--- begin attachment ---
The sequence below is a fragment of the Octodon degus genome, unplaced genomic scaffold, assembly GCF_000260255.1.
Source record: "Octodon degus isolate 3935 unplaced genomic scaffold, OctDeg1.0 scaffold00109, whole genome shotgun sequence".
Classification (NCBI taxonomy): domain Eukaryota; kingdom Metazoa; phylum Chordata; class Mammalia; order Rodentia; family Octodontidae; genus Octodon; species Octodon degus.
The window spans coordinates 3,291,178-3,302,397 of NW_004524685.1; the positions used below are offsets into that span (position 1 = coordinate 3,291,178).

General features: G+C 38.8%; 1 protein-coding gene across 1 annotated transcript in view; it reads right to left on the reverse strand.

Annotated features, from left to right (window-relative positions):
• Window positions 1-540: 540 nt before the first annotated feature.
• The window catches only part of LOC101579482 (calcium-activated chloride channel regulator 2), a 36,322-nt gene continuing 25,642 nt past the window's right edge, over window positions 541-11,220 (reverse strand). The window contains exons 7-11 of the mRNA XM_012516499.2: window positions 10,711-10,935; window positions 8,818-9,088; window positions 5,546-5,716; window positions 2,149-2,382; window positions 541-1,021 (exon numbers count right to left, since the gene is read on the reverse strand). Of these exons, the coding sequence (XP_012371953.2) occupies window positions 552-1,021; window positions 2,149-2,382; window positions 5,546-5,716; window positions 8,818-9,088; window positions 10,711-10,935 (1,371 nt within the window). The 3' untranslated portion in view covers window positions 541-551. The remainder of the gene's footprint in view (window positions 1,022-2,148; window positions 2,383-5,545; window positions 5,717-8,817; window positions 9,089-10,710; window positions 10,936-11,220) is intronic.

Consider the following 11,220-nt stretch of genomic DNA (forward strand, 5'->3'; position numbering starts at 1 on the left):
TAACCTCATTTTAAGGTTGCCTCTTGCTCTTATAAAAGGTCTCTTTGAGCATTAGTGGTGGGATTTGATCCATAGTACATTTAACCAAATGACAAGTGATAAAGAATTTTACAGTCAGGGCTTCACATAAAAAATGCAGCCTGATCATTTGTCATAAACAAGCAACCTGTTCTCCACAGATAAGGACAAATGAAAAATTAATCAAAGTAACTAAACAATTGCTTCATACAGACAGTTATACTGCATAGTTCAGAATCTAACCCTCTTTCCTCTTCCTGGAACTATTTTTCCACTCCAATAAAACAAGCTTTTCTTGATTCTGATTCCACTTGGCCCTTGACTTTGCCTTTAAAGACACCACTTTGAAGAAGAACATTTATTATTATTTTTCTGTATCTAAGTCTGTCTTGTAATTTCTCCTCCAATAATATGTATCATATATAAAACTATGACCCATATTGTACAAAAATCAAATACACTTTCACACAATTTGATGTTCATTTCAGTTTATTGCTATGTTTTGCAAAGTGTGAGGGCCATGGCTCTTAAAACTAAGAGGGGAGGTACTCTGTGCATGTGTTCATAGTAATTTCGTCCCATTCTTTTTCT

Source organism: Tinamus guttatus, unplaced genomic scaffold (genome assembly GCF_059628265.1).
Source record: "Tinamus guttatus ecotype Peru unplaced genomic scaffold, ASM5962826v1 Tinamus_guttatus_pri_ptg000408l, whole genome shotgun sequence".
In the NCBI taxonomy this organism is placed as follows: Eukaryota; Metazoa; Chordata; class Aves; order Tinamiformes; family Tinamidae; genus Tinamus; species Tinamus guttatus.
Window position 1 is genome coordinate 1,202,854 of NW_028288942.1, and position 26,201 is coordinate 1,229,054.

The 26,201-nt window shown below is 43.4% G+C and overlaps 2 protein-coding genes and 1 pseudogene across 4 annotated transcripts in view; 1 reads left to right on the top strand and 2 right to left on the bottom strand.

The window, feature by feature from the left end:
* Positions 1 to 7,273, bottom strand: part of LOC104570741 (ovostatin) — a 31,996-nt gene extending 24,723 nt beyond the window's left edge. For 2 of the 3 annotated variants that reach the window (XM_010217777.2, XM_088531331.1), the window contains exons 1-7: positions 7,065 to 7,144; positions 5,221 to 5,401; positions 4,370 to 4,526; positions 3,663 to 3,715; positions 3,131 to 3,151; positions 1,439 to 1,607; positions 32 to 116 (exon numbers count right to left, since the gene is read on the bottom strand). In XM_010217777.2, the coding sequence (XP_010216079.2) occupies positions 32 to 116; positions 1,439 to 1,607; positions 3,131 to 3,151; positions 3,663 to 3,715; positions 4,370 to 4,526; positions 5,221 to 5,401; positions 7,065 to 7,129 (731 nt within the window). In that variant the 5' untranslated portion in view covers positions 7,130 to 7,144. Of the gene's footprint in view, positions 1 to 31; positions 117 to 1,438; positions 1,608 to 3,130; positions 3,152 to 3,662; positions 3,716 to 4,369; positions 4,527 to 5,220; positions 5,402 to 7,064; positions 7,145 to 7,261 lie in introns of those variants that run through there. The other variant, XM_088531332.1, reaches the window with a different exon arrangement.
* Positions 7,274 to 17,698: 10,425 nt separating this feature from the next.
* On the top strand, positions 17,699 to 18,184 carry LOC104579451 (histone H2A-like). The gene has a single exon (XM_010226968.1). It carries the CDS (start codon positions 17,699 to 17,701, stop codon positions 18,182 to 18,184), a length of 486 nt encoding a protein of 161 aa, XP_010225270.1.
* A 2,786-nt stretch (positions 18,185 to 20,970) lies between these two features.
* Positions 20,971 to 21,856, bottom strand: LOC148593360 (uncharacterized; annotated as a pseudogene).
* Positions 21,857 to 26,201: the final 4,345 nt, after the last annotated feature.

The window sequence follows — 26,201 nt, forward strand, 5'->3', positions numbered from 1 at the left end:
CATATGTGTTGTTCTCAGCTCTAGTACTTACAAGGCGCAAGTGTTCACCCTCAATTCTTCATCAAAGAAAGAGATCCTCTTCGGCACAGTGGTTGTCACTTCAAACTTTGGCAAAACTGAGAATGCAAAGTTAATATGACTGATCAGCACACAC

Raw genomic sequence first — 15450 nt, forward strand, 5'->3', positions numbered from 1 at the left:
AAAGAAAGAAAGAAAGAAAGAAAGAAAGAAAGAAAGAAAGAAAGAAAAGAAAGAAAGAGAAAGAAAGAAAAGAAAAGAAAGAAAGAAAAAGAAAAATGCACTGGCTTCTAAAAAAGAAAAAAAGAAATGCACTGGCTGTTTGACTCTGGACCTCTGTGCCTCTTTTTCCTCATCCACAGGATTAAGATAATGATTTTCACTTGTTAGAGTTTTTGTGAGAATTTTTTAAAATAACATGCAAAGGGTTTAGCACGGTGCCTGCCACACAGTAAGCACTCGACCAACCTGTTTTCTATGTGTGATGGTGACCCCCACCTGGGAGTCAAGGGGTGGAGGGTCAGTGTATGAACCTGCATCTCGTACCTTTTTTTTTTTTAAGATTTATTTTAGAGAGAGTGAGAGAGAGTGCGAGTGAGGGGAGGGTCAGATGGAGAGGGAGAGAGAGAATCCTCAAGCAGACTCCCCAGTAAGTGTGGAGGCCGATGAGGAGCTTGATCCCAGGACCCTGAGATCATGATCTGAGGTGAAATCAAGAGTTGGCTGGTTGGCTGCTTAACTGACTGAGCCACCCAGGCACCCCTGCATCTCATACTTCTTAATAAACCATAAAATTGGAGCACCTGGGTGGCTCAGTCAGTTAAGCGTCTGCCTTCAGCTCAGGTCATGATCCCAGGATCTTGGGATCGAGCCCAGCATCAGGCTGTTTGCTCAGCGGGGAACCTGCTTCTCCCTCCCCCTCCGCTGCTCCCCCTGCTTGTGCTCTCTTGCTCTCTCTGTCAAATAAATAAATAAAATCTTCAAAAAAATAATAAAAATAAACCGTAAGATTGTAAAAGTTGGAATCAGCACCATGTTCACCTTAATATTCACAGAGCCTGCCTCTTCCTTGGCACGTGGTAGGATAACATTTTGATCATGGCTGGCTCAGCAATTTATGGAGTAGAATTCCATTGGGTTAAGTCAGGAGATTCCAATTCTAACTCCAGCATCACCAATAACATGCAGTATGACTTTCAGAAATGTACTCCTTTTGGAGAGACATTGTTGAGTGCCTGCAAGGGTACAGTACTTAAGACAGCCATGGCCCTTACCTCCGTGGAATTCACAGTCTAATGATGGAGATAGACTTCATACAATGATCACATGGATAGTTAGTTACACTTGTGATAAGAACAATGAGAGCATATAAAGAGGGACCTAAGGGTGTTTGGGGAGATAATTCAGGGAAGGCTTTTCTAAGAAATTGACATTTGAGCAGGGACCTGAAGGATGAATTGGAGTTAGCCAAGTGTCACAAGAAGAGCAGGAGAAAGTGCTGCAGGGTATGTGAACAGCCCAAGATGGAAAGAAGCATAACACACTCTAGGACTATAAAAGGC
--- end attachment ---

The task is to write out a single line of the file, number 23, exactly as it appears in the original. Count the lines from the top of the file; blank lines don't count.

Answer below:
The window sequence follows — 26,201 nt, forward strand, 5'->3', positions numbered from 1 at the left end: